Yeah, I’ve almost completely given up on that. I drew a dollar amount in the sand as far as the price. Club work has gotten difficult because to spend four nights somewhere and be away from the family…I have a 15 year old and an 11 year old. It’s happening so quick and I want to maximize the time I can spend with them.
I was watching the credits for your new special and noticed that you tapped Neal Brennan as director.
We’re close enough that it was a favor I could ask. He’s extremely talented. I know it’s sort of beneath him, but I figured I had better get the best person I possibly can to direct it. I’m so glad I did. We taped two shows. The first one was good, like a B+, but there was some stuff I sort of screwed up and there was a weird response from the crowd. They were so on board that people were giving me applause breaks where I didn’t expect them and so tags were getting dropped. Neal, in between shows, was just so perfect, cool, and calm. He’s a voice that I respect. The second show is the one you see mostly in the special.
There’s something I need to ask you that came up in the special: are Mexicans really shitting in our cilantro?
I was in Eagle Rock in LA. I went to this taco truck and a guy really said that. You know when somebody just hands you a bit? He handed me that bit. I looked at the guy and rushed home to my wife like, “You’re not going to believe what this guy just said to me.” I went onstage that night and it killed right away.
I try to eat reasonably well, but then you hear…
That there’s a fucking kale scare.
Yes! It makes you want to eat more processed food. I think I have less of a chance finding e coli in an eight pack of hotdogs.
I’m really excited for I’m Dying Up Here. There’s so many shows about standup comedy right now, but I feel like this is an era that we don’t get to see much about.
Jim [Carrey] talked about a story when they were in a parking lot one night and he watched Arsenio Hall pull a knife on Freddy Asparagus. In Three Amigos when they go to the bar and sing “My Little Buttercup,” he’s the bartender. He was just this super overweight guy who apparently would steal bits occasionally. The desperation of that time hasn’t been explored as much.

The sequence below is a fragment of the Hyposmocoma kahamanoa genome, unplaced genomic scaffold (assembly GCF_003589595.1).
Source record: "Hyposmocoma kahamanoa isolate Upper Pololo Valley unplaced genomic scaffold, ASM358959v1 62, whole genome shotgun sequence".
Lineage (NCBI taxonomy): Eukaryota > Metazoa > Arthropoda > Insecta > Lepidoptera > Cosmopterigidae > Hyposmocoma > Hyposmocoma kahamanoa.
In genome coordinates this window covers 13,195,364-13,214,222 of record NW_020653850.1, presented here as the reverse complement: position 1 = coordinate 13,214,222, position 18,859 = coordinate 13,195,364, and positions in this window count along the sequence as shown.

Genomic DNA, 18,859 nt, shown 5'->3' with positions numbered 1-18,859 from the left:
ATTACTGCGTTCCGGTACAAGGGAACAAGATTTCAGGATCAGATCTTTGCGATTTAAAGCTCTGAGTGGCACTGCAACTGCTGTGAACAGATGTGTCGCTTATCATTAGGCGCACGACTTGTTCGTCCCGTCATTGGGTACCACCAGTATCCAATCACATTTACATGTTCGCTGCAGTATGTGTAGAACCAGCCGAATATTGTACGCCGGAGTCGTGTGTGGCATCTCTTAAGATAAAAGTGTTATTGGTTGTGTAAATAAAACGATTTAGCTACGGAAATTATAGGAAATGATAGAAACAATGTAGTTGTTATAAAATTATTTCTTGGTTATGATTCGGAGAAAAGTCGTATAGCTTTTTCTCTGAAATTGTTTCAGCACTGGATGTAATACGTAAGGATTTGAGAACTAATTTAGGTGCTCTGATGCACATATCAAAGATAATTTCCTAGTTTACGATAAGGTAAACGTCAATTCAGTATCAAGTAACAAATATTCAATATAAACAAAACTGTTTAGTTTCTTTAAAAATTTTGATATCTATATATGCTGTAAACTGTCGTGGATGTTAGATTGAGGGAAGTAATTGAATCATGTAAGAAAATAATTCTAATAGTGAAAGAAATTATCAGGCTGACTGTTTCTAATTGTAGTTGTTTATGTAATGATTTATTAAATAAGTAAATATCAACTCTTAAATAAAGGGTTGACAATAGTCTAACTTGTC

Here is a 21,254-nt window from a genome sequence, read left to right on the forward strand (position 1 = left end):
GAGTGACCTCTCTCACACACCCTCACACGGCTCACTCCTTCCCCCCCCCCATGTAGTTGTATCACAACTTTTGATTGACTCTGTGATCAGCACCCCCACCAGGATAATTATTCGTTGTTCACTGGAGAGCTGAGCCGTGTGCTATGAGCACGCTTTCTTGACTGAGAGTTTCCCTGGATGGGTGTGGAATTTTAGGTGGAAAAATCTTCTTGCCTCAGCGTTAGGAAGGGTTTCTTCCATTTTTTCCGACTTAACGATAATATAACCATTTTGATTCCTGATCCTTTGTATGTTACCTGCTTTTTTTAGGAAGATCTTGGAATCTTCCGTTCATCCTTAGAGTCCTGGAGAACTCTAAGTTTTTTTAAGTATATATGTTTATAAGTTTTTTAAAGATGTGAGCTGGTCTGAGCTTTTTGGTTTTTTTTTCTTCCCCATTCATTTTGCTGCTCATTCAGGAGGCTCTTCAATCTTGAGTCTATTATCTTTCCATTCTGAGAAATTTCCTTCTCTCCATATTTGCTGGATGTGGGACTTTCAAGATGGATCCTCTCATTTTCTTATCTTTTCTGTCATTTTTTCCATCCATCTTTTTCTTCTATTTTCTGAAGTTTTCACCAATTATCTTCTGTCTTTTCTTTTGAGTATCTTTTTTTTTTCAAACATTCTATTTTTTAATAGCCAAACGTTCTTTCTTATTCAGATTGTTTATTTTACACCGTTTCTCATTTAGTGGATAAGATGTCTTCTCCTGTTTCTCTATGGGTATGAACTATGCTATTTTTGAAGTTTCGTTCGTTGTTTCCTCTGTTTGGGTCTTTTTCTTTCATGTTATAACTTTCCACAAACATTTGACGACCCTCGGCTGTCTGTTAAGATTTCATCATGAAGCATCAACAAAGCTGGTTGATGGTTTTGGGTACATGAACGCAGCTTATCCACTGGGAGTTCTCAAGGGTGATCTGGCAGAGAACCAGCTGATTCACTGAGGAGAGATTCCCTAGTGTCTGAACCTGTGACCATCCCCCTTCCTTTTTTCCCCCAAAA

Of all the projects that you’ve been involved in over the years, what are you the most proud of?
There are some Daily Show pieces that I’m extremely proud of. My time at The Daily Show and what I learned from Jon Stewart has got to be up there. It enabled me to tour. I got to go on the road with John Hodgman, which was one of the highlights of my life. That guy’s fantastic to hang out with. But I did a piece about how in Arizona they banned Chicano studies books. These Tea Partiers started infiltrating low-level elections. That was their strategy and it totally worked. They became members of the school board and banned Chicano studies. So I went there afterwards and did this piece on it that got national attention. It’s great because you can be silly, smart, and come from someplace all in the same bit. That’s what I’ve tried to do a lot in my standup ever since. The Daily Show and Jon Stewart had the biggest impact on me without a doubt.
Other than the special is there anything else coming up we should keep an eye out for?
All Things Comedy, the thing I do with Burr, is really taking off. There will be a big announcement, but I’ll tell you all about it. We’re taking on some money. We have some investors and a huge partner. I’m extremely proud. My board of directors is Tom Segura, Bert Kreischer, Ari Shaffir, Dave Anthony, and Bill Burr. The company is completely poised to take off.